Chef Jered Couch's voice was barely audible over the deep, rattling whurr of an electric saw and the punctuated cachunks of a nail gun.
"We didn't tear down the ceilings or anything, it's still the same space," shouted Couch, gesturing around the former Milky Way building at 205 N. 10th St. that is rapidly morphing into The Dish. "But yet it's got a lot of different elements ... a lot of natural wood, real cool design stuff on the ceiling, all new flooring, we're putting in all new, big, real colorful, fun booths."
Couch was formerly the chef/owner of Sixonesix, which closed in December of 2008, and ran a previous incarnation of The Dish on State Street from 2002 to 2005.
For this concept, Couch has partnered with Willowcreek Grill and RAW Sushi owner Brian McGill to create globally influenced fare with comfort food foundations.
"It's just a totally different menu and a different style and it's something that Boise really needs," said McGill. "There's a lot of people that do burgers and salads and steak, and then what Jered's created is something that nobody has."
Menu items include roasted cauliflower salad with poblano pepper marmalade and tempura croutons, beet homefries with Japanese mayo and seven spice, pork belly lettuce cups, shrimp cocktail with horseradish panna cotta and harissa-spiked lamb fajitas.
"Then we're doing stuff like chicken wings, but taking it to a new level," said Couch. "It's chicken wings that are glazed with soy and mirin and sake, but before that they're brined, smoked and confited in duck fat."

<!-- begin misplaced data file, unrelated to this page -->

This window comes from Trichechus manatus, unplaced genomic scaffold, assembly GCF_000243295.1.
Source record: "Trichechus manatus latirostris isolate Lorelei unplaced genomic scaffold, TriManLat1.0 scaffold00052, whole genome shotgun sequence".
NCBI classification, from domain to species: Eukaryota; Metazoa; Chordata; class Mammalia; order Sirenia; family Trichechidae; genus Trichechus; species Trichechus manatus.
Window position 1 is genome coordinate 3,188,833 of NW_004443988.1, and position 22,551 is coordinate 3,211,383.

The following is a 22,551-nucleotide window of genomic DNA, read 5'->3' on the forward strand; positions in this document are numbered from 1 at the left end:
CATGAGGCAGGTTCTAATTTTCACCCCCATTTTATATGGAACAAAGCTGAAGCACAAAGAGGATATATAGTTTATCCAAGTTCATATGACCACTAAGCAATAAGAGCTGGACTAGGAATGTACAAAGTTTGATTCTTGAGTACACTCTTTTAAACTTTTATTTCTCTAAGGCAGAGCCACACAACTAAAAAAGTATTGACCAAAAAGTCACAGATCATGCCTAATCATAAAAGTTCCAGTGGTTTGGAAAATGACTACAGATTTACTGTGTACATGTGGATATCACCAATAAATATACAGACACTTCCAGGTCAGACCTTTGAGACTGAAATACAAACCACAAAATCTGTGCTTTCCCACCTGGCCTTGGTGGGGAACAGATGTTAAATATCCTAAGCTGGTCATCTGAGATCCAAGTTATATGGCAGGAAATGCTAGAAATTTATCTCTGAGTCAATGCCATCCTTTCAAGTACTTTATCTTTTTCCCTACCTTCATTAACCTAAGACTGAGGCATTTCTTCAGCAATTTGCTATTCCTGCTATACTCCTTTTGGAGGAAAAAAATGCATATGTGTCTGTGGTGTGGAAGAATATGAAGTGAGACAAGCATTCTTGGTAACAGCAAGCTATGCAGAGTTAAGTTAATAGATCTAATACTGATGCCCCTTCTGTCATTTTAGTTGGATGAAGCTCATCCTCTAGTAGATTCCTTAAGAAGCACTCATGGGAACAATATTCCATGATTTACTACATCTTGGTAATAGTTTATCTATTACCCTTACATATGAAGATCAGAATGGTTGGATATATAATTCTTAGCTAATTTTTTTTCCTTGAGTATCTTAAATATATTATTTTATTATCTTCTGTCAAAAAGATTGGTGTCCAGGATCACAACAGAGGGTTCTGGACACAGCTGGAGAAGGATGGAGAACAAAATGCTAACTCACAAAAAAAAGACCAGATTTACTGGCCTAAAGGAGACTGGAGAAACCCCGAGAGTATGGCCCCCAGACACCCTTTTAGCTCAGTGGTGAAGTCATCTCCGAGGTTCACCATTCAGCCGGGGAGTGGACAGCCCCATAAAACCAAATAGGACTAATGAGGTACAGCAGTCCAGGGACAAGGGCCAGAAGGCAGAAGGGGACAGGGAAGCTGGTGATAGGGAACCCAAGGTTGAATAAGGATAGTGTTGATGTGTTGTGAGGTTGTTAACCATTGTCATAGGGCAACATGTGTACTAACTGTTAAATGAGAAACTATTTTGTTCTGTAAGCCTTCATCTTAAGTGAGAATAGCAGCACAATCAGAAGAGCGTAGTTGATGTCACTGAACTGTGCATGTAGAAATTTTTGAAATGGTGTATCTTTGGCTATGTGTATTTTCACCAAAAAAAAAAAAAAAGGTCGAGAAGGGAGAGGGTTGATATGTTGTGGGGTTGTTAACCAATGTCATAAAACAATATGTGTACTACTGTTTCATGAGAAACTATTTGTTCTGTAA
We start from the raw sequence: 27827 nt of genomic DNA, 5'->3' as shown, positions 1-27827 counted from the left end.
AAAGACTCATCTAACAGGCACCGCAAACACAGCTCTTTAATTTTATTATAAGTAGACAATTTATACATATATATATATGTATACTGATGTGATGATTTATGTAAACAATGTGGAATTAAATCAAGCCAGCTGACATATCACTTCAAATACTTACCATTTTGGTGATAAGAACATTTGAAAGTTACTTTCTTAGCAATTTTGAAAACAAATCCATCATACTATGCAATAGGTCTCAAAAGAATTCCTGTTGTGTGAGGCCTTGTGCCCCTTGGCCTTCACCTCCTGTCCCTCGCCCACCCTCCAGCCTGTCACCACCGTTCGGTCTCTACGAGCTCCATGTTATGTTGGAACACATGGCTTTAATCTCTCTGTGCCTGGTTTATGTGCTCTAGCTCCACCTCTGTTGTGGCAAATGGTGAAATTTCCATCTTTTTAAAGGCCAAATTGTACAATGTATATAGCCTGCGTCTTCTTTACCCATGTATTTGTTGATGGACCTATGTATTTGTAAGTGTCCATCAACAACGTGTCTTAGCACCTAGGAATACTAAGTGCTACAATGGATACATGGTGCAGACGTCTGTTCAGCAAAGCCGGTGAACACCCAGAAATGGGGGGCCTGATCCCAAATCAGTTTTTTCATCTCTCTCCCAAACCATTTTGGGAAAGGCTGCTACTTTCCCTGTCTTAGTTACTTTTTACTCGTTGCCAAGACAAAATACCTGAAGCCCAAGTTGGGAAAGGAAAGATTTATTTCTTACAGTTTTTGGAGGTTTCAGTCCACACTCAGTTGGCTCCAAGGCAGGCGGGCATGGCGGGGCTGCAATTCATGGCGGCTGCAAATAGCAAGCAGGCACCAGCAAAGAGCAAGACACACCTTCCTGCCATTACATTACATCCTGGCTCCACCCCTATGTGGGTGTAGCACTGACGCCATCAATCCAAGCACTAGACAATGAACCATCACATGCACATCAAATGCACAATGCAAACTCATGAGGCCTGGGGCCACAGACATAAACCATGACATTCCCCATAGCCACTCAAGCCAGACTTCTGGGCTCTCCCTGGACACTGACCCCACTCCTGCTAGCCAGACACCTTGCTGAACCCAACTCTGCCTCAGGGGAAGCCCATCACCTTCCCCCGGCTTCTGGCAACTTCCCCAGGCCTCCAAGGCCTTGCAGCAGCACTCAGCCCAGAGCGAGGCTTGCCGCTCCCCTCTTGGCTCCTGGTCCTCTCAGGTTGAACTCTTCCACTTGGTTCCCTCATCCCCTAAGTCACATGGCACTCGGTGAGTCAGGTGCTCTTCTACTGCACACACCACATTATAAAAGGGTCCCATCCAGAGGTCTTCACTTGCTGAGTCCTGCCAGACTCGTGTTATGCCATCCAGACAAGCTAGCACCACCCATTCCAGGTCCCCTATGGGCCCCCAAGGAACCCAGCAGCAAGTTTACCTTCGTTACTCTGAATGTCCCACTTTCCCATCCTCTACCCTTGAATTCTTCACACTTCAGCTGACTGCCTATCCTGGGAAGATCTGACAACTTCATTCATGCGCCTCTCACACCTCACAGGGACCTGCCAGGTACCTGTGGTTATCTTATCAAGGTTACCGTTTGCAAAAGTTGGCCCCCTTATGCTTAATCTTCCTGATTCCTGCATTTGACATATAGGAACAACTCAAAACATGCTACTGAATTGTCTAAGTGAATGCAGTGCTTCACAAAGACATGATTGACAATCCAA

The Dish will also offer a variety of price points to appeal to a broader market.
"They can spend $12 here and get a great meal or they can go all out and spend $28 on an entree," said Couch.
Though the restaurant won't serve liquor, it will offer 60 wines, eight beers on tap, four sodas from BuckSnort, Morning Glory tea and ground-to-order French press coffee from Dawson Taylor. It will also boast an expanded patio with seating for 40-50 people and doors that slide open to create a breezeway.
"The city's taken all the parking that's been right in front of this space and extended the sidewalk out; it's all new sidewalk, which made our patio wider," said Couch.
As for how Couch and McGill plan to overcome the curse of the former Milky Way location, which was briefly converted into the island-themed Sweetwater's Tropic Zone before becoming sports bar The Huddle, Couch says it's all about sticking the landing.
"When people walked in here with these last two restaurants, yeah, it was the old Milky Way space and it's kind of like you saw remnants of it," said Couch. "But when people walk in this space, people will say, 'Wow, this is The Dish now.'"
The Dish plans to open for lunch Wednesday, July 17. It will be open serving lunch and dinner Monday, July 22. For more info, visit facebook.com/thedishboise.
Moving from dishes to drinks, Woodland Empire Ale Craft recently signed a lease at 1114 W. Front St.